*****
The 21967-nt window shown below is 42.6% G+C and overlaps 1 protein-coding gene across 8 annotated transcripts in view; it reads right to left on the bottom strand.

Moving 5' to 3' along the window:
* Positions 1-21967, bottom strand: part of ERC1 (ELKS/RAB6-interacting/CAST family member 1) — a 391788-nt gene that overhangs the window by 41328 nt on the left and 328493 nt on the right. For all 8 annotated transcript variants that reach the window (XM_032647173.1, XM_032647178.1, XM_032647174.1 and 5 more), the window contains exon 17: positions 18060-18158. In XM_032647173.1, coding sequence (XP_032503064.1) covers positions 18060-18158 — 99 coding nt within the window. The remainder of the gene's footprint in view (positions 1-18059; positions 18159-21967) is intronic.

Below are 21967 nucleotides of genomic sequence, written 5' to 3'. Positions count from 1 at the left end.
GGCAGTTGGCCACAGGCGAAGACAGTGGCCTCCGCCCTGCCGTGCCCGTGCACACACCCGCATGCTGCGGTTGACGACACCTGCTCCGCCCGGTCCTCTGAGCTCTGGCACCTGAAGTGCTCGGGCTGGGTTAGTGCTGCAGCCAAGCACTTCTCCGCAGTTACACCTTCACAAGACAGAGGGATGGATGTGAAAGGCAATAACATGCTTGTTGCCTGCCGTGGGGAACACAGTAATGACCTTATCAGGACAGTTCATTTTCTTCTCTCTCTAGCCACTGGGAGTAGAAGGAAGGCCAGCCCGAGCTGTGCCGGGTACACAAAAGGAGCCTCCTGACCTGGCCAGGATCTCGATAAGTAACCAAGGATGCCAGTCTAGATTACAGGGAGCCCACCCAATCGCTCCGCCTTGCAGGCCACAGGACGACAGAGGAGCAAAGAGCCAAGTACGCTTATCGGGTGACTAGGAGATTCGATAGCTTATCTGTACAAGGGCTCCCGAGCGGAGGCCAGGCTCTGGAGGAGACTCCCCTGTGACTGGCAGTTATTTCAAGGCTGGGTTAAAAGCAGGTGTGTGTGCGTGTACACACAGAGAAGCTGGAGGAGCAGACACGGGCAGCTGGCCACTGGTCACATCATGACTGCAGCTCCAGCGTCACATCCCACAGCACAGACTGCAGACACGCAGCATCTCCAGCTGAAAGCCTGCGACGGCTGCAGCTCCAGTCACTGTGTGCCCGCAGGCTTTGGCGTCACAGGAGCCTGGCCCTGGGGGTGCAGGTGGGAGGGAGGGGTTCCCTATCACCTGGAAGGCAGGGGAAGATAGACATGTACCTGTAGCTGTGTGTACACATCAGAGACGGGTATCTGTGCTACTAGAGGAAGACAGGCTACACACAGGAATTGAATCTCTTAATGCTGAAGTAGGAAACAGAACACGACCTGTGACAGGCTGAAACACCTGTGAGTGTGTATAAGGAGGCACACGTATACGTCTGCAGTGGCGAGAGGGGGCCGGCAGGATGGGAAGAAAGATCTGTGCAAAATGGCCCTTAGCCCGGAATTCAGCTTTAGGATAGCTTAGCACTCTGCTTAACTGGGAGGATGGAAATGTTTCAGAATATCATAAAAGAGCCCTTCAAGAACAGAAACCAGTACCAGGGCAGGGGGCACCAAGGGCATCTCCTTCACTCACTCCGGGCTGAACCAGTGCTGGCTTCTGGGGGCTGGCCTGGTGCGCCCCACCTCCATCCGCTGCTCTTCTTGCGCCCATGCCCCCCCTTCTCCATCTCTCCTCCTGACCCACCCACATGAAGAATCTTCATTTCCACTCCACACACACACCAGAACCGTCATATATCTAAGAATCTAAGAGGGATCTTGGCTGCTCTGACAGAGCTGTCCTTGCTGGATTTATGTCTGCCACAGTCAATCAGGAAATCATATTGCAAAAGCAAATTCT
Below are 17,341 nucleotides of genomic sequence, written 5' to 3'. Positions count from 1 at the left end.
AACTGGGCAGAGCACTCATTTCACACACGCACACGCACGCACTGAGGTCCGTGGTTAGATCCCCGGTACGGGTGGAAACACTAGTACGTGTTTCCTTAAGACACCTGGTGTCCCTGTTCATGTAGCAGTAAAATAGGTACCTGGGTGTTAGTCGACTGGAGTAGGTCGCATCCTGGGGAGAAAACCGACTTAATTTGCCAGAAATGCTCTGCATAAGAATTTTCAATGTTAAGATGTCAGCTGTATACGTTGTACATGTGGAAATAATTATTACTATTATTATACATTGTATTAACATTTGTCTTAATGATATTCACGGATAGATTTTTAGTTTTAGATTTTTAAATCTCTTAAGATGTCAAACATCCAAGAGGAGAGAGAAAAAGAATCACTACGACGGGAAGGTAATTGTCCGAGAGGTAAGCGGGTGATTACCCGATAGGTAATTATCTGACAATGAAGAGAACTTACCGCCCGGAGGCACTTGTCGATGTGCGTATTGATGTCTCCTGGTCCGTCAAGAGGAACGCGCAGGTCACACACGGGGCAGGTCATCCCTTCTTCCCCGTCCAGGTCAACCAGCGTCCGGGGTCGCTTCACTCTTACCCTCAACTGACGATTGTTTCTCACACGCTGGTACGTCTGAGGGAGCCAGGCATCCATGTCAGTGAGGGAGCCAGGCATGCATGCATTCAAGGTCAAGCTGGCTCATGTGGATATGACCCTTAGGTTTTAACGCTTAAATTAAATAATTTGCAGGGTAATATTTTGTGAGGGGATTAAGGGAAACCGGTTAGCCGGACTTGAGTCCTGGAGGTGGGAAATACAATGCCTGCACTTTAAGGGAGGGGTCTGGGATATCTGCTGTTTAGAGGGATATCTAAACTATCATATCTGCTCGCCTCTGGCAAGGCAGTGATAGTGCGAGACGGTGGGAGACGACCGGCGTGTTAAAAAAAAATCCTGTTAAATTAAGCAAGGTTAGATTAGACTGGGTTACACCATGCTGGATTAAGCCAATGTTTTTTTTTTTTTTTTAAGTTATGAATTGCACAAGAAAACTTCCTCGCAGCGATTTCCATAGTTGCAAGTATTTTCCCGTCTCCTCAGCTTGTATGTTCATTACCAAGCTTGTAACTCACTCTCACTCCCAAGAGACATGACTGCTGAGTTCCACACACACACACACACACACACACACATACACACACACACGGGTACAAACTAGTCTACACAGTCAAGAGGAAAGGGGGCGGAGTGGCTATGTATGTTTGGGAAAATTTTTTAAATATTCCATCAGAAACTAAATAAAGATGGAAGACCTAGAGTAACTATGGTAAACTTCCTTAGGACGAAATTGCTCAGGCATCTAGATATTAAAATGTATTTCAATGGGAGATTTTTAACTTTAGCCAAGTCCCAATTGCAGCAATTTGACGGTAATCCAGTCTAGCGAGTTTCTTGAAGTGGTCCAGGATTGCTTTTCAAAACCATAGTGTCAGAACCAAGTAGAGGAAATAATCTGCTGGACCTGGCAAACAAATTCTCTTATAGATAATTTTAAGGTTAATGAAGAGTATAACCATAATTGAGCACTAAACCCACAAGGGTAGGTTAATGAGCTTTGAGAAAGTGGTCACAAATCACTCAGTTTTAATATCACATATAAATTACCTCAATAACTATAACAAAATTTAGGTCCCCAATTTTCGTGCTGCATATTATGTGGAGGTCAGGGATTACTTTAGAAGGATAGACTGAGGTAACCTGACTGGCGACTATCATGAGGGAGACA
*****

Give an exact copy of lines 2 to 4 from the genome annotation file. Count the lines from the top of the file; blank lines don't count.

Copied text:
Moving 5' to 3' along the window:
* Positions 1-21967, bottom strand: part of ERC1 (ELKS/RAB6-interacting/CAST family member 1) — a 391788-nt gene that overhangs the window by 41328 nt on the left and 328493 nt on the right. For all 8 annotated transcript variants that reach the window (XM_032647173.1, XM_032647178.1, XM_032647174.1 and 5 more), the window contains exon 17: positions 18060-18158. In XM_032647173.1, coding sequence (XP_032503064.1) covers positions 18060-18158 — 99 coding nt within the window. The remainder of the gene's footprint in view (positions 1-18059; positions 18159-21967) is intronic.

Below are 21967 nucleotides of genomic sequence, written 5' to 3'. Positions count from 1 at the left end.